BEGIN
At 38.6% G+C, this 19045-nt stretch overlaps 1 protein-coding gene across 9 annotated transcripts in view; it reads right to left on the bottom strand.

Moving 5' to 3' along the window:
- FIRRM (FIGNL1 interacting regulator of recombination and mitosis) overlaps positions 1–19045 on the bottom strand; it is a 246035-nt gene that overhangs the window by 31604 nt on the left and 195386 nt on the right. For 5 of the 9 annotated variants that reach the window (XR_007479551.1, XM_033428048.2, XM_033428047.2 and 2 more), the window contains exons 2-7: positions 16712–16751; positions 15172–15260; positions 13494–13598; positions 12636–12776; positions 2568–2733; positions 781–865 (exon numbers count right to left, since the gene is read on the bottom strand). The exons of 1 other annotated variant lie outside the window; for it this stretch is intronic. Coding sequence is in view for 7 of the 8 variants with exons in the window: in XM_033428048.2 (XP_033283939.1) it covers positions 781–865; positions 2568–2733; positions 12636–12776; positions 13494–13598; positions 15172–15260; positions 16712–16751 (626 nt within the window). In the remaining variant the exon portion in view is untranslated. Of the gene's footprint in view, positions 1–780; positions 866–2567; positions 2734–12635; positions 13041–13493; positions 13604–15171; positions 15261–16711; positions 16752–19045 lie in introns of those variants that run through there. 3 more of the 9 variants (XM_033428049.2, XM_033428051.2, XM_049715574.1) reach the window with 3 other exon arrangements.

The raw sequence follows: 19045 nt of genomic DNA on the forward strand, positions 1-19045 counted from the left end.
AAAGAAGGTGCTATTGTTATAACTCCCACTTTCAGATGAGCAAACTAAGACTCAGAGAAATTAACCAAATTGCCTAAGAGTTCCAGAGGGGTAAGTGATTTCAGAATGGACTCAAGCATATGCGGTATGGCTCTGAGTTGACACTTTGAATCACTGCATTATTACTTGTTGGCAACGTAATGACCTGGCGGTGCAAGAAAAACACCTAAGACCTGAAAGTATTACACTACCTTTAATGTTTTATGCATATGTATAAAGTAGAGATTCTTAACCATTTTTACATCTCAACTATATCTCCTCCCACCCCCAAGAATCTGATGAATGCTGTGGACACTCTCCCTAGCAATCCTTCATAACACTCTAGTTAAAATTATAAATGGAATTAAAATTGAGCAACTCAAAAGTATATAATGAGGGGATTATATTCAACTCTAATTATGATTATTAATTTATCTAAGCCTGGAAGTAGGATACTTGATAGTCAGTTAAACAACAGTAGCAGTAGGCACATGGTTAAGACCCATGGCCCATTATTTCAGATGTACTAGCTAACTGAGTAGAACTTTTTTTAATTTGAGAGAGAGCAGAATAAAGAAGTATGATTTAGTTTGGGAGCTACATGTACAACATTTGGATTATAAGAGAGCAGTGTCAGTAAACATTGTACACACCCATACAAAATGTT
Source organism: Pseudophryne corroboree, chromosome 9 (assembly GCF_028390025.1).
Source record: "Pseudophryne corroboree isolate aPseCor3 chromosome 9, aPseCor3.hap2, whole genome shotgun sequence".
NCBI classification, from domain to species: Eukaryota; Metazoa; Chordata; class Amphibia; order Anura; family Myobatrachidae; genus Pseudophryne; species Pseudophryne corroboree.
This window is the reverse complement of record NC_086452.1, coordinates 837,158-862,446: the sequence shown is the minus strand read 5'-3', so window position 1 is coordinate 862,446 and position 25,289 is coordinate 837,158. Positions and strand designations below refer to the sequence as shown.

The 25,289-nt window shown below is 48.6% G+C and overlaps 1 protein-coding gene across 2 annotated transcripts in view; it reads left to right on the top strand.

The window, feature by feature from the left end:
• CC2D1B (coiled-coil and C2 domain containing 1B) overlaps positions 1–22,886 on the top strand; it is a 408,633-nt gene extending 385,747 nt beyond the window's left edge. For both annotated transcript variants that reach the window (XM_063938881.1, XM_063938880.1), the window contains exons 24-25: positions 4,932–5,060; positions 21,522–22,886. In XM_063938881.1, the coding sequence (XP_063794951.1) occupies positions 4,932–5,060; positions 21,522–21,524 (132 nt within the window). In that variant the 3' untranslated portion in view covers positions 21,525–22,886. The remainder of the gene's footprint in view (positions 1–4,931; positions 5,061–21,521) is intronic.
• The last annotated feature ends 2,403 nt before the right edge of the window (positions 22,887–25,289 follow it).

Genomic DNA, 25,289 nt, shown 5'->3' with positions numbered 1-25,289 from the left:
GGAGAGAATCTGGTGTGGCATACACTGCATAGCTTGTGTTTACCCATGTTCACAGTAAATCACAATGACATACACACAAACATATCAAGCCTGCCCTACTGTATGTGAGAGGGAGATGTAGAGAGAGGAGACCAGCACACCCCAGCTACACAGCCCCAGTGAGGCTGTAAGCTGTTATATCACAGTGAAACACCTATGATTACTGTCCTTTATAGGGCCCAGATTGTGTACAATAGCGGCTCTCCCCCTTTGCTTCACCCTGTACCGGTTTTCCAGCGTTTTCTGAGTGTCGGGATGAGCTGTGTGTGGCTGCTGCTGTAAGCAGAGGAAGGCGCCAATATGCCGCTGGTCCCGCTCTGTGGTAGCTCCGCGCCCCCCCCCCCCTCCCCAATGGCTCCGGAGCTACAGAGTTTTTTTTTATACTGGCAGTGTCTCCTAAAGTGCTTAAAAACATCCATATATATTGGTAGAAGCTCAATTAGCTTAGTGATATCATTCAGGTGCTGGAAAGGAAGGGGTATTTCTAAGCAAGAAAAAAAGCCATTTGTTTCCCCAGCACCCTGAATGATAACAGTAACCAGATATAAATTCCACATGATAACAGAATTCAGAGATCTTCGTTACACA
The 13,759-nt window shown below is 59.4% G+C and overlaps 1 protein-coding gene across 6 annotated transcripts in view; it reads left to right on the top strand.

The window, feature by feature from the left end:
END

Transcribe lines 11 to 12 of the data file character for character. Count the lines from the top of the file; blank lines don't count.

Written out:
The window, feature by feature from the left end:
• CC2D1B (coiled-coil and C2 domain containing 1B) overlaps positions 1–22,886 on the top strand; it is a 408,633-nt gene extending 385,747 nt beyond the window's left edge. For both annotated transcript variants that reach the window (XM_063938881.1, XM_063938880.1), the window contains exons 24-25: positions 4,932–5,060; positions 21,522–22,886. In XM_063938881.1, the coding sequence (XP_063794951.1) occupies positions 4,932–5,060; positions 21,522–21,524 (132 nt within the window). In that variant the 3' untranslated portion in view covers positions 21,525–22,886. The remainder of the gene's footprint in view (positions 1–4,931; positions 5,061–21,521) is intronic.